Saturday, February 11, 2017

Coal, the Technology that Changed Chicago.

Coal was abundant within 60 miles of Chicago. Coal has been the dominant energy source for most of Chicago’s modern history, especially from the 1850s to the 1950s. Coal fueled steamships and railroads, heated houses and large buildings, drove industrial machinery, pumped water, made steel, and was the primary source of gas and electricity.
Coal dock at the mouth of Chicago River 1941. Navy Pier in background.
The Fourth Annual Review of Commerce showed that in 1854 Chicago burned 50,000 cords of wood and 52,000 tons of coal. A cord of wood generally has less energy than a ton of coal. So even in the early years, coal was overtaking wood as a fuel. Chicago had nearly 70,000 people.  This would be equivalent to about 1.5 tons of coal per person.

The Committee on Smoke Abatement did a careful count of coal consumption in 1912. Twenty-one million tons of coal were consumed, or about 10 tons per person, six times the 1854 usage.  About 3 million tons were used for trains, 4 million for steel mills, and less than 1 million to produce gas. The remaining 13 million tons were used to produce heat, electricity, and stationary power.

Stationary power included such things as the massive pumps used to provide Chicago’s water supply and 19th-century factories with leather belts from a central steam engine to individual machines.
The Chicago Water Tower and coal-powered pumping station. The Water Tower concealed a large standpipe used to equalize pressure between strokes of the steam pistons.
According to the history of Peoples Gas, Texas, natural gas first became available in 1932. Prior to that gas had been produced from coal. The change from coal gas to natural gas was not complete until the 1960s.

Coal was also the dominant home heating fuel in Chicago. The 1940 Census shows that there were 949,744 occupied housing units. Of these 625,310 had coal central heating, 182,509 used coal stoves, about 100,000 used fuel oil, and 40,000 used gas heat, along with a few thousand using other fuels. Thus about 85 percent of the households used coal.
1920s Ad for gas heat. Gas heat did not really take off until the 1940s
In 1950, there were 1,071,735 occupied housing units; 600,955 with coal central heating; 69,310 with coal stoves;  about 163,000 with gas;  about 200,000 with liquid fuels. Thus 63 percent used coal.

A Chicago Housing Survey shows that in 1970, 198,000 or 17 percent of the households used coal. Five years later, only 15,000 or 1.5% still used coal. Natural gas now heated 80 percent of all households. 

Many buildings burned garbage with coal to produce heat and hot water. Coal heating was not an automatic process. Large buildings needed employees to move coal and ash, and run the boilers. Residential buildings of even a modest size employed members of the Flat Janitor’s Union to collect garbage. In the 1980s many of these jobs were eliminated. The Municipal Reference Library received calls from angry tenants who now had to haul their own garbage down the stairs.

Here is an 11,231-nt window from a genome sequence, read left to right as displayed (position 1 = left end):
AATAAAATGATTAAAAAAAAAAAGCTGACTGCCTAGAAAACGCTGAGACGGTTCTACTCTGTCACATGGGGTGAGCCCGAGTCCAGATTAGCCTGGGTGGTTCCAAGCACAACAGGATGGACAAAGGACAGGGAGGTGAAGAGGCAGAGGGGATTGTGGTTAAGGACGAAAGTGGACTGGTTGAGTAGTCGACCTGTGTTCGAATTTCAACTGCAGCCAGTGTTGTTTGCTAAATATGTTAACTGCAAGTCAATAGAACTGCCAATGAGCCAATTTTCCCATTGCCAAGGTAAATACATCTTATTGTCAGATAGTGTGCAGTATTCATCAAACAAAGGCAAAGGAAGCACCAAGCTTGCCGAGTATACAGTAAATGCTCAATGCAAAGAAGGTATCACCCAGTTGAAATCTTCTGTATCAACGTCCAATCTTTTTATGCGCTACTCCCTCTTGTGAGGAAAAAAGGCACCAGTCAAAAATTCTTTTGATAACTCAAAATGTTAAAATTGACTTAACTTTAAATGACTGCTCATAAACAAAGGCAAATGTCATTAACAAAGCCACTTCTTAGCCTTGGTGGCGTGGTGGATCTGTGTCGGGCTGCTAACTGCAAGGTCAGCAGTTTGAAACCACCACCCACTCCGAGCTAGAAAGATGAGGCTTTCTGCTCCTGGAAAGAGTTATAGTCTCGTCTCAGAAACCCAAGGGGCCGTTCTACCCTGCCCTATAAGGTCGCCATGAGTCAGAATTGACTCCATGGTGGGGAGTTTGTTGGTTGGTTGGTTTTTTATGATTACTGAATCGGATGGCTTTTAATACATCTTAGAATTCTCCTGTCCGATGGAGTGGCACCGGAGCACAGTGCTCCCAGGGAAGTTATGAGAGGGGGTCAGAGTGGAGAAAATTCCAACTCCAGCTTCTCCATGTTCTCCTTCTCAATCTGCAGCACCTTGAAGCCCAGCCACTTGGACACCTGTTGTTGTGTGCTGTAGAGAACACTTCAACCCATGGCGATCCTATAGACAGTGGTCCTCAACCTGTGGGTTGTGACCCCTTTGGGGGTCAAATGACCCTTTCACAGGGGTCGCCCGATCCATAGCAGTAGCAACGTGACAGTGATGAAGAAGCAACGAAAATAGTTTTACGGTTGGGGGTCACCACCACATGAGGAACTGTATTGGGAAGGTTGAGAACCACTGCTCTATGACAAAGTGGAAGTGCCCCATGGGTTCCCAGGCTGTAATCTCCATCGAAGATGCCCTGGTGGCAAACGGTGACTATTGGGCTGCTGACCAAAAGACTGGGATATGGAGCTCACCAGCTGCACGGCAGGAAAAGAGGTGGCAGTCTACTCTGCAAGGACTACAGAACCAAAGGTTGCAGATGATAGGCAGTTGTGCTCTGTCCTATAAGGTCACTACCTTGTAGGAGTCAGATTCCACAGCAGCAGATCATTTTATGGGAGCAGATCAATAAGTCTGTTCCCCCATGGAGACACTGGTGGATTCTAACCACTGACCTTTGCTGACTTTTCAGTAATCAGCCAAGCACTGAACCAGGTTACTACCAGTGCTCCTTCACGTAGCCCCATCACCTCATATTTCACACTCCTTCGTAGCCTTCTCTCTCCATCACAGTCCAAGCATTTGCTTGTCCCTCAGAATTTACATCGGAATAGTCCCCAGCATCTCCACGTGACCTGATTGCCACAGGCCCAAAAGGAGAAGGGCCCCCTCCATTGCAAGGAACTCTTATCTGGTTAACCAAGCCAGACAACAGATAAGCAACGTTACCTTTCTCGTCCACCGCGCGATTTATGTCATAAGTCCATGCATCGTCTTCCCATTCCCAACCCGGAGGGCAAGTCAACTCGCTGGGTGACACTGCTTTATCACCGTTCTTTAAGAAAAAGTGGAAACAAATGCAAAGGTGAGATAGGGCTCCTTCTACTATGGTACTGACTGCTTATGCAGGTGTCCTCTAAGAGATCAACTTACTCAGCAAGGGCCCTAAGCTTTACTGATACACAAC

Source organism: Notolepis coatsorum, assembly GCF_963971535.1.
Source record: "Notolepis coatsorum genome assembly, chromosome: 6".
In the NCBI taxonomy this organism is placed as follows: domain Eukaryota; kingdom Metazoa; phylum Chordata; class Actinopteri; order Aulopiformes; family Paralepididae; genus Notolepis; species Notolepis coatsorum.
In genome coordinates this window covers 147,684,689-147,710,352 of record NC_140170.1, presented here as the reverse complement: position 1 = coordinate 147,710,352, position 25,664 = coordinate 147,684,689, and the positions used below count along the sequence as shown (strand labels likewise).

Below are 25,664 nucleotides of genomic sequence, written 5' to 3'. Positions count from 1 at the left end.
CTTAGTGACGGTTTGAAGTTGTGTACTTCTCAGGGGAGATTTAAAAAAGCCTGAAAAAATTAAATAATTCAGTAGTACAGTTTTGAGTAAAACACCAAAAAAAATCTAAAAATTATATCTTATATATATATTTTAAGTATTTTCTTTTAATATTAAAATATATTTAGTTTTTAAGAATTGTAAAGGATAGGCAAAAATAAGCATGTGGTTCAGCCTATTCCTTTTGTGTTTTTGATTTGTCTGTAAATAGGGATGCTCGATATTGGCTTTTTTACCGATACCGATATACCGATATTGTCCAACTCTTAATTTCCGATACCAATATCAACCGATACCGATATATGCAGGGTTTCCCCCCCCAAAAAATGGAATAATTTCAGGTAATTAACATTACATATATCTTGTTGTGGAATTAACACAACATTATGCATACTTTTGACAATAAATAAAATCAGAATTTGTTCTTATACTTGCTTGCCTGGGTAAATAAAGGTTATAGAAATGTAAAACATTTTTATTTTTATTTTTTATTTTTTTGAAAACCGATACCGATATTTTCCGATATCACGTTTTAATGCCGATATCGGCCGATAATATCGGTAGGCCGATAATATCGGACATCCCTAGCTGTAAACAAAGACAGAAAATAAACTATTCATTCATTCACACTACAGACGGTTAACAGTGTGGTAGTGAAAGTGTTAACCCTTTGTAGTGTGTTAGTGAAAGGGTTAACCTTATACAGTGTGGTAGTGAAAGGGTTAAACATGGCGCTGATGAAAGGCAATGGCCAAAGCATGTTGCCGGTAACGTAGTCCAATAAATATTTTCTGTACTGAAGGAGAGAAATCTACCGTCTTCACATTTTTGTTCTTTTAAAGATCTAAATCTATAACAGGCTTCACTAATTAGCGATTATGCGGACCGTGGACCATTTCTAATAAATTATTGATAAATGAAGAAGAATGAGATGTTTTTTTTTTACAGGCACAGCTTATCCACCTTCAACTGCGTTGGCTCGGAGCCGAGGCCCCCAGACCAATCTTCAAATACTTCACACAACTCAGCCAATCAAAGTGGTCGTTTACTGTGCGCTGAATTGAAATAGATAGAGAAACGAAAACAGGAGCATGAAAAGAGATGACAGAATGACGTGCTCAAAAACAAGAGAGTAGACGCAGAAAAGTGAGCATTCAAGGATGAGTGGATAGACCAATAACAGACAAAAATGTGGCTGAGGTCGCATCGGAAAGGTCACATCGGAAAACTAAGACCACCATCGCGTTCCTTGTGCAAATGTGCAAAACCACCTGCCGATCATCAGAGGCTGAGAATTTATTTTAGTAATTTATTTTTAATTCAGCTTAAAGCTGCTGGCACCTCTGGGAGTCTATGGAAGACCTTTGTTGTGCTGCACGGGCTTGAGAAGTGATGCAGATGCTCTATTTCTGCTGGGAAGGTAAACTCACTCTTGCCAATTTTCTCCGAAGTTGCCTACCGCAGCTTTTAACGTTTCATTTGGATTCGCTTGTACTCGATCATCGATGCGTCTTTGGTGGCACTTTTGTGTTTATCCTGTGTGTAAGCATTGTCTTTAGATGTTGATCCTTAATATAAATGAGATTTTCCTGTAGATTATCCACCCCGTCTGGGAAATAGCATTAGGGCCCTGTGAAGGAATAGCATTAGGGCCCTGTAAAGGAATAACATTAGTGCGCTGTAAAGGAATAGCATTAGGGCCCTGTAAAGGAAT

Although a portion of Chicago’s electricity is still produced from coal, the last two coal-fired electric plants in the city were shut down in 2012. Coal is still used to make steel in Northwest Indiana. Inside the city, the only users seem to be a few coal-fired pizza restaurants.

Like most large cities, Chicago has a history of poor air quality. As it industrialized, Chicago relied on the dirty soft coal of southern Illinois for power and heat. Burned in boiler rooms, locomotives, steel mills, and domestic furnaces, the ubiquitous coal created an equally ubiquitous smoke. Soot soiled everything in the city, ruining furniture, merchandise, and building facades.
Coal-burning steamer on the Chicago River.
In 1881 Chicago was among the first cities to regulate smoke emissions. In 1907 the Department of Smoke Abatement became part of the city government. One successful effort involved converting the Illinois Central Railroad to electric power in the 1920s. Among other concerns, it was thought that trees were unable to grow in Grant Park due to coal smoke. Air pollution control has remained among the city’s responsibilities.

Chicago Public Library
Edited by Neil Gale, Ph.D.

1 comment:

  1. Very interesting. I remember going down to the basement with my mother to watch her shovel coal into one seemed like a pot belly stove to me (the furnace). Seems we were down there all the time in the mid 1960's so our apartment building could be heated.


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